What can we do? Here is the work that I have done in my own life to help manage the constructs from my past that no longer serve me.
I now intentionally and with full awareness step into the world that I have left behind. If I have the opportunity, I will say aloud words like this:
“I am now stepping into a world of anxiety, depression, or scarcity. My own beliefs are of optimism, hope and plenty. I fully understand that the world I am stepping into is created by these people as the best choice they believe they have available. I accept and love them as they are. I also accept and love myself, my identity, my beliefs and values as they are”.
For example, I grew up as an Evangelical Christian. My father was the preacher in all the churches I attended. I also went to a conservative evangelical college. I now no longer hold these beliefs as true. However, I fully appreciate the community that I grew up in, their positive intention to live better lives for themselves and their communities, and the support they give each other in good times and bad.
I need not be defensive or angry at their beliefs. I can intentionally step into a church with an open heart and an open mind and appreciate each person I meet there.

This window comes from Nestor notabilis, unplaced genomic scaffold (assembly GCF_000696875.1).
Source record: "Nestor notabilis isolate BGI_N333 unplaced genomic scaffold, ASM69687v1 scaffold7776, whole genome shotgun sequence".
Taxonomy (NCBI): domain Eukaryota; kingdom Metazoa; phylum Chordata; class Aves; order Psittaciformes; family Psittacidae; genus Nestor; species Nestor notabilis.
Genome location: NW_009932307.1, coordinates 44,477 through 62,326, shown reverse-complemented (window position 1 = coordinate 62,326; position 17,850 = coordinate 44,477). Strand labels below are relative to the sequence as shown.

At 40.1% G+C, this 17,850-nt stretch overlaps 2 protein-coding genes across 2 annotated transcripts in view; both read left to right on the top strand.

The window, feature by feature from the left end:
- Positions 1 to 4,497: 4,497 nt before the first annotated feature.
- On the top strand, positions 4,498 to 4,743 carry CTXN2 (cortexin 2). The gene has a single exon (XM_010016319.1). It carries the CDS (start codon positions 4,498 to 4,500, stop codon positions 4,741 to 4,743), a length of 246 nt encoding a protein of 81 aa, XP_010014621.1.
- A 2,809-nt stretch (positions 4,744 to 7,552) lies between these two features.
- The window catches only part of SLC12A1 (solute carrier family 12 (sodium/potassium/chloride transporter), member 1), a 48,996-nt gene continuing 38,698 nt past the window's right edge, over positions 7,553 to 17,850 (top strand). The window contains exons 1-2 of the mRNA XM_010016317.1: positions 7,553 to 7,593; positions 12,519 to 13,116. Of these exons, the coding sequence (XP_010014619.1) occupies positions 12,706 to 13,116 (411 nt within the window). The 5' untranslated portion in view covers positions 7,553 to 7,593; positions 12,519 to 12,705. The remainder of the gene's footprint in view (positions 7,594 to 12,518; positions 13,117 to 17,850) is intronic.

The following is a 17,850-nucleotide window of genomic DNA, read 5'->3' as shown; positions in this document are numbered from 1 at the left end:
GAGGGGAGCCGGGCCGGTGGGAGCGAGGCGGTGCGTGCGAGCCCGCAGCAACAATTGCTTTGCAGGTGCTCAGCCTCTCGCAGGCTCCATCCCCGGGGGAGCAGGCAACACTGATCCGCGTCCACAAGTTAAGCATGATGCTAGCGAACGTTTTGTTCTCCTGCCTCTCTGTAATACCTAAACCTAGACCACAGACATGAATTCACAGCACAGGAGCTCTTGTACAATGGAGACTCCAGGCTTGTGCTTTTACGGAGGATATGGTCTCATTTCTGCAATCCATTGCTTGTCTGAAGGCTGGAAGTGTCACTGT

I also am part of a community whose political philosophy is very different from my current one. I used to not be able to tolerate any differences from what I felt to be “true.” When I intentionally and with clarity step into the worlds that are different than mine using the exercise above, I am able to step into those worlds fully and completely without giving up my own personal integrity.
It is your intention that matters. If you find that your intentionally created world is not accepted in the communities of people you care about, you cannot only survive, but thrive with these differences. It takes time and commitment to create that higher level state of mind. This requires some repetition to make it smooth and easy. But I invite you to make the effort. For me, this ability allows me to live in multiple worlds, maintain my friendships, be happy in my family and still maintain the new and ever evolving maps and models that are now serving me better.
After all, my own current “truth” is simply a temporary construct.
Feel free to comment below – let me know if this posts resonates with your own experience.
A veteran broker and floor trader, Rich went from the "worst trainee trader ever", to building one of the most consistently profitable options trading firms on the Pacific Exchange by training his traders using neuroscience. Rich also holds a Masters Degree in Clinical Psychology, a B.A. in Philosophy, and is a graduate of the Gestalt Institute in San Francisco along with Master’s training in Neuro Linguistic Programming (NLP).